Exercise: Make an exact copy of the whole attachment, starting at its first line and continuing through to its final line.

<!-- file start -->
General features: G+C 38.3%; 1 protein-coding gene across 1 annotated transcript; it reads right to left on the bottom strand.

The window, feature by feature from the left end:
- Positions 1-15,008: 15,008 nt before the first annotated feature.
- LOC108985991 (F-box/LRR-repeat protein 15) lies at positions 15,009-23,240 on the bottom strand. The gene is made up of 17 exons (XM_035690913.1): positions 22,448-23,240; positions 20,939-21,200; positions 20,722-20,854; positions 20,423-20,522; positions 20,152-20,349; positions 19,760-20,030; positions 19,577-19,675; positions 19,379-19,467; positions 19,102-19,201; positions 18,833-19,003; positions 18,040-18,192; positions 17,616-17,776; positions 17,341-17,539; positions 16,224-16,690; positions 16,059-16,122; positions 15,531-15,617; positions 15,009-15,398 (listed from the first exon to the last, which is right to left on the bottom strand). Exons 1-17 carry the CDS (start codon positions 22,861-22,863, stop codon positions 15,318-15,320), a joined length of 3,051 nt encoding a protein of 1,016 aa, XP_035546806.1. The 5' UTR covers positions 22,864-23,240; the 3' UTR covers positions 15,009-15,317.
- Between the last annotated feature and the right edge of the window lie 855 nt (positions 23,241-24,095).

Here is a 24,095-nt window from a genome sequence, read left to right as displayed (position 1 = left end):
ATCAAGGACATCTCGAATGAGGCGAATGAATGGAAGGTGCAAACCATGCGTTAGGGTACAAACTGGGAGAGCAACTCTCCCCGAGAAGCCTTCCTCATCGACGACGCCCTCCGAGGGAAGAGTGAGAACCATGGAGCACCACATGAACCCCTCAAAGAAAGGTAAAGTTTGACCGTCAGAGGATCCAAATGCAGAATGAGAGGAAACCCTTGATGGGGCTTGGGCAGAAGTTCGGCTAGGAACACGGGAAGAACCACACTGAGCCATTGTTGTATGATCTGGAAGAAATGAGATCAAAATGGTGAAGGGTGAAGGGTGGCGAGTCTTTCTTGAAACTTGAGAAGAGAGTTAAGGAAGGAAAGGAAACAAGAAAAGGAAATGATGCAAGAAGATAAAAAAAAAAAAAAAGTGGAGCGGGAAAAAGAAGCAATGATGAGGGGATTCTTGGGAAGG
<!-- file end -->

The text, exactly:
General features: G+C 38.3%; 1 protein-coding gene across 1 annotated transcript; it reads right to left on the bottom strand.

The window, feature by feature from the left end:
- Positions 1-15,008: 15,008 nt before the first annotated feature.
- LOC108985991 (F-box/LRR-repeat protein 15) lies at positions 15,009-23,240 on the bottom strand. The gene is made up of 17 exons (XM_035690913.1): positions 22,448-23,240; positions 20,939-21,200; positions 20,722-20,854; positions 20,423-20,522; positions 20,152-20,349; positions 19,760-20,030; positions 19,577-19,675; positions 19,379-19,467; positions 19,102-19,201; positions 18,833-19,003; positions 18,040-18,192; positions 17,616-17,776; positions 17,341-17,539; positions 16,224-16,690; positions 16,059-16,122; positions 15,531-15,617; positions 15,009-15,398 (listed from the first exon to the last, which is right to left on the bottom strand). Exons 1-17 carry the CDS (start codon positions 22,861-22,863, stop codon positions 15,318-15,320), a joined length of 3,051 nt encoding a protein of 1,016 aa, XP_035546806.1. The 5' UTR covers positions 22,864-23,240; the 3' UTR covers positions 15,009-15,317.
- Between the last annotated feature and the right edge of the window lie 855 nt (positions 23,241-24,095).

Here is a 24,095-nt window from a genome sequence, read left to right as displayed (position 1 = left end):
ATCAAGGACATCTCGAATGAGGCGAATGAATGGAAGGTGCAAACCATGCGTTAGGGTACAAACTGGGAGAGCAACTCTCCCCGAGAAGCCTTCCTCATCGACGACGCCCTCCGAGGGAAGAGTGAGAACCATGGAGCACCACATGAACCCCTCAAAGAAAGGTAAAGTTTGACCGTCAGAGGATCCAAATGCAGAATGAGAGGAAACCCTTGATGGGGCTTGGGCAGAAGTTCGGCTAGGAACACGGGAAGAACCACACTGAGCCATTGTTGTATGATCTGGAAGAAATGAGATCAAAATGGTGAAGGGTGAAGGGTGGCGAGTCTTTCTTGAAACTTGAGAAGAGAGTTAAGGAAGGAAAGGAAACAAGAAAAGGAAATGATGCAAGAAGATAAAAAAAAAAAAAAAGTGGAGCGGGAAAAAGAAGCAATGATGAGGGGATTCTTGGGAAGG